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in such cases, the lines of construction have enibarrassed the work, and rendered the operation altogether intricate and confused.
A facility of drawing lines to a point, of any remote given distance whatever, has therefore been very justly considered as a desideratuin in Perspective.
In order to accomplish this object, Mr. Peter Nicholson, the Editor of ihis work, has invented two instruments, called Centrolineads, for which he has been honoured with the approbation of the Society of Arts. For one of these instruments, which is particularly adapted to the purposes of engraving, a premium was awarded to him in the year 1814, and, for the other, and his facile method of adjusting it, the Society voted him their Silver Medal in the following year.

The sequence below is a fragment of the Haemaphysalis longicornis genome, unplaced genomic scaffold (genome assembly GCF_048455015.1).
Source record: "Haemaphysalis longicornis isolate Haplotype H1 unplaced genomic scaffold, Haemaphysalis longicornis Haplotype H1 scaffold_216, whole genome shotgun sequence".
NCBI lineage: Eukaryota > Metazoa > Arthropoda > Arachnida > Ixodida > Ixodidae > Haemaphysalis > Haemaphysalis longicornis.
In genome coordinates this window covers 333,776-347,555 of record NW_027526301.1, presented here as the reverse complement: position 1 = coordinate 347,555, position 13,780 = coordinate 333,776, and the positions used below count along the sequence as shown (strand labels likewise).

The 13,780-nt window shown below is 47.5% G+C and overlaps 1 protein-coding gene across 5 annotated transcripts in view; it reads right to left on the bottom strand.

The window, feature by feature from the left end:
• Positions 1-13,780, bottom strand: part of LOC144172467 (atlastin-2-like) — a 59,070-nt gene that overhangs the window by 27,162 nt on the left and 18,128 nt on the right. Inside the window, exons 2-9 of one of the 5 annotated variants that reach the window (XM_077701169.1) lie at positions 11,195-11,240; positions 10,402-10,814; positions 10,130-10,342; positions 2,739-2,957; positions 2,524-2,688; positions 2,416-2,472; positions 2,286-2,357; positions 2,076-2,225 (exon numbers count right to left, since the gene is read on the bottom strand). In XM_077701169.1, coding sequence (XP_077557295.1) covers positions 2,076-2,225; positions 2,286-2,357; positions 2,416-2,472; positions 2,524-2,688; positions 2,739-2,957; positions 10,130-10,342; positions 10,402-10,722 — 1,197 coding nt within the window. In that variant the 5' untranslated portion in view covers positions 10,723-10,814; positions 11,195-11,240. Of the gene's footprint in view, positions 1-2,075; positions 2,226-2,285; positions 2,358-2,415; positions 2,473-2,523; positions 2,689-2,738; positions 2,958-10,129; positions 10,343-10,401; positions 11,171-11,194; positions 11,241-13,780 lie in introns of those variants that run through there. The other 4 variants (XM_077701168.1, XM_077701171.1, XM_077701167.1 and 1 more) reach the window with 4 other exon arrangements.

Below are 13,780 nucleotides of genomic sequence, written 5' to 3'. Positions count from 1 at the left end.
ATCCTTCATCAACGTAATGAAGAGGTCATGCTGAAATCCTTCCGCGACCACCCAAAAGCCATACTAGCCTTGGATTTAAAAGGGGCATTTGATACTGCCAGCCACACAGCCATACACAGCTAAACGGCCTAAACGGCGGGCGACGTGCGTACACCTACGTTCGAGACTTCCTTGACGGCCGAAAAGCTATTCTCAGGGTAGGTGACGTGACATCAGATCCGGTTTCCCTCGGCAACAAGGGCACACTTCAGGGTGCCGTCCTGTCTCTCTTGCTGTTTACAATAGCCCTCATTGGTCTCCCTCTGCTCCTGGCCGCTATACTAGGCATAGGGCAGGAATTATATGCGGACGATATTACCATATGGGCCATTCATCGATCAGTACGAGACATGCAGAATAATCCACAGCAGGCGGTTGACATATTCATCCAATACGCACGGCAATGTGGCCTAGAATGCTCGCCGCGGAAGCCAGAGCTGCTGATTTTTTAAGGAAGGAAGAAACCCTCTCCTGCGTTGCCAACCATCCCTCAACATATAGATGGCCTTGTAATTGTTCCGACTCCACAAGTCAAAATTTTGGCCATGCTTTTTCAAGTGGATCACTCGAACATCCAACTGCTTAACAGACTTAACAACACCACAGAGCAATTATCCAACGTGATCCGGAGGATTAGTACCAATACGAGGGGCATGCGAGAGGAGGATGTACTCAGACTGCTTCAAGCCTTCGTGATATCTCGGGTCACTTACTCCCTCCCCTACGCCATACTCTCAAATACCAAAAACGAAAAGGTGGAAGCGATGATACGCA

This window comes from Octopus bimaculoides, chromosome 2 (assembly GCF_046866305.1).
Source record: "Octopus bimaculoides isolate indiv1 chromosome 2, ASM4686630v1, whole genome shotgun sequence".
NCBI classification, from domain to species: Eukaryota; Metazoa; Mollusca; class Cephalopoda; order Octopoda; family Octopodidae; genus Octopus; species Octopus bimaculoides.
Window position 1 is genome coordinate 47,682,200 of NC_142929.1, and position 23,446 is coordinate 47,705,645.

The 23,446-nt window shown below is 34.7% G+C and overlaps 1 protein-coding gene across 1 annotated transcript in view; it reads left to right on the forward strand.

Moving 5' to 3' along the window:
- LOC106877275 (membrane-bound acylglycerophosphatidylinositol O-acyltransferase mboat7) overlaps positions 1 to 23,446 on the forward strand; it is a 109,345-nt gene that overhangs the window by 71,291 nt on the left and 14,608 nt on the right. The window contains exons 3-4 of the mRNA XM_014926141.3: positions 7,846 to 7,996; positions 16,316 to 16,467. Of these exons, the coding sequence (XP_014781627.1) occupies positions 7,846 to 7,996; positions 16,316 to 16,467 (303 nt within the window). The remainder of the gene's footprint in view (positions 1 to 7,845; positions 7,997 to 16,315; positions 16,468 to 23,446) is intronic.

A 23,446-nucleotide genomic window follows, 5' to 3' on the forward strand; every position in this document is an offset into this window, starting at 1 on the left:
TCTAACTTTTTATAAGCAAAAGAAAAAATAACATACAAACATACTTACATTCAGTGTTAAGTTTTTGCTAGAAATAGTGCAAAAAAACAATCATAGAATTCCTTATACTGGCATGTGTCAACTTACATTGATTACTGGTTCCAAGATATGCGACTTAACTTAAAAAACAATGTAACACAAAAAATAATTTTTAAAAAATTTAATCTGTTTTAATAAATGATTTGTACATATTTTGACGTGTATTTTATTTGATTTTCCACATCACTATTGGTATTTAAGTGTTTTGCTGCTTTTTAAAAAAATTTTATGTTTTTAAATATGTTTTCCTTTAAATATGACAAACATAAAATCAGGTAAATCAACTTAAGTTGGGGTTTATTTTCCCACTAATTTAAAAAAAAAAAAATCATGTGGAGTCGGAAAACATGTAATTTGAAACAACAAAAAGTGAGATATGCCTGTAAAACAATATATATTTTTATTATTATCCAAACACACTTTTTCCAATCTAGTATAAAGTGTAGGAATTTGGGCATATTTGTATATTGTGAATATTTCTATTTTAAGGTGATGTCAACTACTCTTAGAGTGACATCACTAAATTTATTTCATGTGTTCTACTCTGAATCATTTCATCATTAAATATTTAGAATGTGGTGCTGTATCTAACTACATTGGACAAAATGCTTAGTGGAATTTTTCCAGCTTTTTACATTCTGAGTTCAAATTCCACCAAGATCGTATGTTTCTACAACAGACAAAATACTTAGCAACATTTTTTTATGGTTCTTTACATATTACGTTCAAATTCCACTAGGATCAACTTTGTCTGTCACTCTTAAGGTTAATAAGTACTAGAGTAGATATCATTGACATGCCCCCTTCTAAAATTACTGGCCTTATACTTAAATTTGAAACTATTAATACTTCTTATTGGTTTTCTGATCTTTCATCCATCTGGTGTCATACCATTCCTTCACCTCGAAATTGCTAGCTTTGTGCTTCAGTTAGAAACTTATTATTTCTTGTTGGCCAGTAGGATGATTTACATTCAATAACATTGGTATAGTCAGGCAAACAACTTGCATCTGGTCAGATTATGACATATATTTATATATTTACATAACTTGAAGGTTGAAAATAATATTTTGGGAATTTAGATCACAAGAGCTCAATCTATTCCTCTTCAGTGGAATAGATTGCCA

This latter Centrolinead may be readily applied to perspective delineation, and performs iis office with as much facility as the parallel and perpendicular lines may be drawn by a common square upon the edge of a drawing-board, and even with still greater accuracy; since the latter depends on the coincidence of the edge of the board with the stock of the square. This instrument is not entirely confined to the drawing of lines to a point, but it will also draw parallels with equal facility.
In order that the instrument should be accurately made, Mr. Nicholson has employed Mr. Doland, of St. Paul's Church Yard, whose fame in optical and mathematical instruments has been long and justly established.
A familiar idea of perspective may be obtained by laying a thin wash of gum-water òr isinglass on a window, and fixing ihe eye steadily within reach of it, trace over the surface of the glass with a black-lead or red pencil, so that the tracing-point may always mark its progress, and appear to cover the corresponding part of the object, and proceeding until it has gone over all the extremities of the surfaces, then the impression will exhibit the true outline of the perspective representation when viewed from that point only.